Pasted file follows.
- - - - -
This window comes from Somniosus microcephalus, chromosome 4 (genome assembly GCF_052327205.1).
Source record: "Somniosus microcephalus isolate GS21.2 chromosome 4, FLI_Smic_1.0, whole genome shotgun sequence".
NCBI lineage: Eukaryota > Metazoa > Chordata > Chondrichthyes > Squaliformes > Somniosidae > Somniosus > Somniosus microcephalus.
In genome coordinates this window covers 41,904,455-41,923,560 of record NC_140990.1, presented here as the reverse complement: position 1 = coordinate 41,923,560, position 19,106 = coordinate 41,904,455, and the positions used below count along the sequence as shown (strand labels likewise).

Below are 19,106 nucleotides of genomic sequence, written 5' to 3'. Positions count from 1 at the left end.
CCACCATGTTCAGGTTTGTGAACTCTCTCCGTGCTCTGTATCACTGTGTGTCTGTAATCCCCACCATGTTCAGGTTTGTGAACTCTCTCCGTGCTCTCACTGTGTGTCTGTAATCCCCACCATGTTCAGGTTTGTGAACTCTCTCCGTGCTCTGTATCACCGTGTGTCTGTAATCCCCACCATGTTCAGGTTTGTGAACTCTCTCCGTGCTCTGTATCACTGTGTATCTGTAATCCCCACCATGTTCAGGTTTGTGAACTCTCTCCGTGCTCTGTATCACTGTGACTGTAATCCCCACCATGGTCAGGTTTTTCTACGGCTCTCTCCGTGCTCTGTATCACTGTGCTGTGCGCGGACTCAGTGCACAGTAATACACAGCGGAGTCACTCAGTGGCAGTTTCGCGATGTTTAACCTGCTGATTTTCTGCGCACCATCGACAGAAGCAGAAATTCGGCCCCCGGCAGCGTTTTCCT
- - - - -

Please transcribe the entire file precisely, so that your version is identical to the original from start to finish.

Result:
This window comes from Somniosus microcephalus, chromosome 4 (genome assembly GCF_052327205.1).
Source record: "Somniosus microcephalus isolate GS21.2 chromosome 4, FLI_Smic_1.0, whole genome shotgun sequence".
NCBI lineage: Eukaryota > Metazoa > Chordata > Chondrichthyes > Squaliformes > Somniosidae > Somniosus > Somniosus microcephalus.
In genome coordinates this window covers 41,904,455-41,923,560 of record NC_140990.1, presented here as the reverse complement: position 1 = coordinate 41,923,560, position 19,106 = coordinate 41,904,455, and the positions used below count along the sequence as shown (strand labels likewise).

Below are 19,106 nucleotides of genomic sequence, written 5' to 3'. Positions count from 1 at the left end.
CCACCATGTTCAGGTTTGTGAACTCTCTCCGTGCTCTGTATCACTGTGTGTCTGTAATCCCCACCATGTTCAGGTTTGTGAACTCTCTCCGTGCTCTCACTGTGTGTCTGTAATCCCCACCATGTTCAGGTTTGTGAACTCTCTCCGTGCTCTGTATCACCGTGTGTCTGTAATCCCCACCATGTTCAGGTTTGTGAACTCTCTCCGTGCTCTGTATCACTGTGTATCTGTAATCCCCACCATGTTCAGGTTTGTGAACTCTCTCCGTGCTCTGTATCACTGTGACTGTAATCCCCACCATGGTCAGGTTTTTCTACGGCTCTCTCCGTGCTCTGTATCACTGTGCTGTGCGCGGACTCAGTGCACAGTAATACACAGCGGAGTCACTCAGTGGCAGTTTCGCGATGTTTAACCTGCTGATTTTCTGCGCACCATCGACAGAAGCAGAAATTCGGCCCCCGGCAGCGTTTTCCT